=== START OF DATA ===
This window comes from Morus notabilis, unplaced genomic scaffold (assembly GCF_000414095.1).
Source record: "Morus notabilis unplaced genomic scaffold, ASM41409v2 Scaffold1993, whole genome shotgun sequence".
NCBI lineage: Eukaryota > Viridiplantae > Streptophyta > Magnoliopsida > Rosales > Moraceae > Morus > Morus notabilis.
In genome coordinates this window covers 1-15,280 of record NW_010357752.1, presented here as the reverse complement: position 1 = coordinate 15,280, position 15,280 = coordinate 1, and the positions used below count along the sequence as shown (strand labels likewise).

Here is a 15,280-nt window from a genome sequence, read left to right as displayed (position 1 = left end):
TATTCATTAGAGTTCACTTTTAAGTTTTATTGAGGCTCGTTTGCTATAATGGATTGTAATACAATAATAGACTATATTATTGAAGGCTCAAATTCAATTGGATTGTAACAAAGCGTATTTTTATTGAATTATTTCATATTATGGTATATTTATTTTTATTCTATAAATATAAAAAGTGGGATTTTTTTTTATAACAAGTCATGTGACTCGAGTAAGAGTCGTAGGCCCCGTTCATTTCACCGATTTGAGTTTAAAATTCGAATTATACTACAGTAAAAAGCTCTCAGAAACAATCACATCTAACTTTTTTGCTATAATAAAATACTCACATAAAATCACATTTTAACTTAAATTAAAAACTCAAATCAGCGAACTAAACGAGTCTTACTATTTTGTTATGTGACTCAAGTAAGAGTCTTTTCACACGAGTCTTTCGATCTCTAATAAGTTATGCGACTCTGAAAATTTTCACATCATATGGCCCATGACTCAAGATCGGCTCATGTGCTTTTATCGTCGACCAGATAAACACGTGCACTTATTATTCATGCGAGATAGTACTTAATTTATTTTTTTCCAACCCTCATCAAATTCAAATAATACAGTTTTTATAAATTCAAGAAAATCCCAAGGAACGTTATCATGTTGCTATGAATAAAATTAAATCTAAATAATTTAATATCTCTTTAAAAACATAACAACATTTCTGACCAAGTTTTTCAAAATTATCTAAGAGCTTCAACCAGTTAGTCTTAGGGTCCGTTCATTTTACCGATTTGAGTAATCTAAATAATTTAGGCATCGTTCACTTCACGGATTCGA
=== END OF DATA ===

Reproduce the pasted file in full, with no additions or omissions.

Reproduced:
This window comes from Morus notabilis, unplaced genomic scaffold (assembly GCF_000414095.1).
Source record: "Morus notabilis unplaced genomic scaffold, ASM41409v2 Scaffold1993, whole genome shotgun sequence".
NCBI lineage: Eukaryota > Viridiplantae > Streptophyta > Magnoliopsida > Rosales > Moraceae > Morus > Morus notabilis.
In genome coordinates this window covers 1-15,280 of record NW_010357752.1, presented here as the reverse complement: position 1 = coordinate 15,280, position 15,280 = coordinate 1, and the positions used below count along the sequence as shown (strand labels likewise).

Here is a 15,280-nt window from a genome sequence, read left to right as displayed (position 1 = left end):
TATTCATTAGAGTTCACTTTTAAGTTTTATTGAGGCTCGTTTGCTATAATGGATTGTAATACAATAATAGACTATATTATTGAAGGCTCAAATTCAATTGGATTGTAACAAAGCGTATTTTTATTGAATTATTTCATATTATGGTATATTTATTTTTATTCTATAAATATAAAAAGTGGGATTTTTTTTTATAACAAGTCATGTGACTCGAGTAAGAGTCGTAGGCCCCGTTCATTTCACCGATTTGAGTTTAAAATTCGAATTATACTACAGTAAAAAGCTCTCAGAAACAATCACATCTAACTTTTTTGCTATAATAAAATACTCACATAAAATCACATTTTAACTTAAATTAAAAACTCAAATCAGCGAACTAAACGAGTCTTACTATTTTGTTATGTGACTCAAGTAAGAGTCTTTTCACACGAGTCTTTCGATCTCTAATAAGTTATGCGACTCTGAAAATTTTCACATCATATGGCCCATGACTCAAGATCGGCTCATGTGCTTTTATCGTCGACCAGATAAACACGTGCACTTATTATTCATGCGAGATAGTACTTAATTTATTTTTTTCCAACCCTCATCAAATTCAAATAATACAGTTTTTATAAATTCAAGAAAATCCCAAGGAACGTTATCATGTTGCTATGAATAAAATTAAATCTAAATAATTTAATATCTCTTTAAAAACATAACAACATTTCTGACCAAGTTTTTCAAAATTATCTAAGAGCTTCAACCAGTTAGTCTTAGGGTCCGTTCATTTTACCGATTTGAGTAATCTAAATAATTTAGGCATCGTTCACTTCACGGATTCGA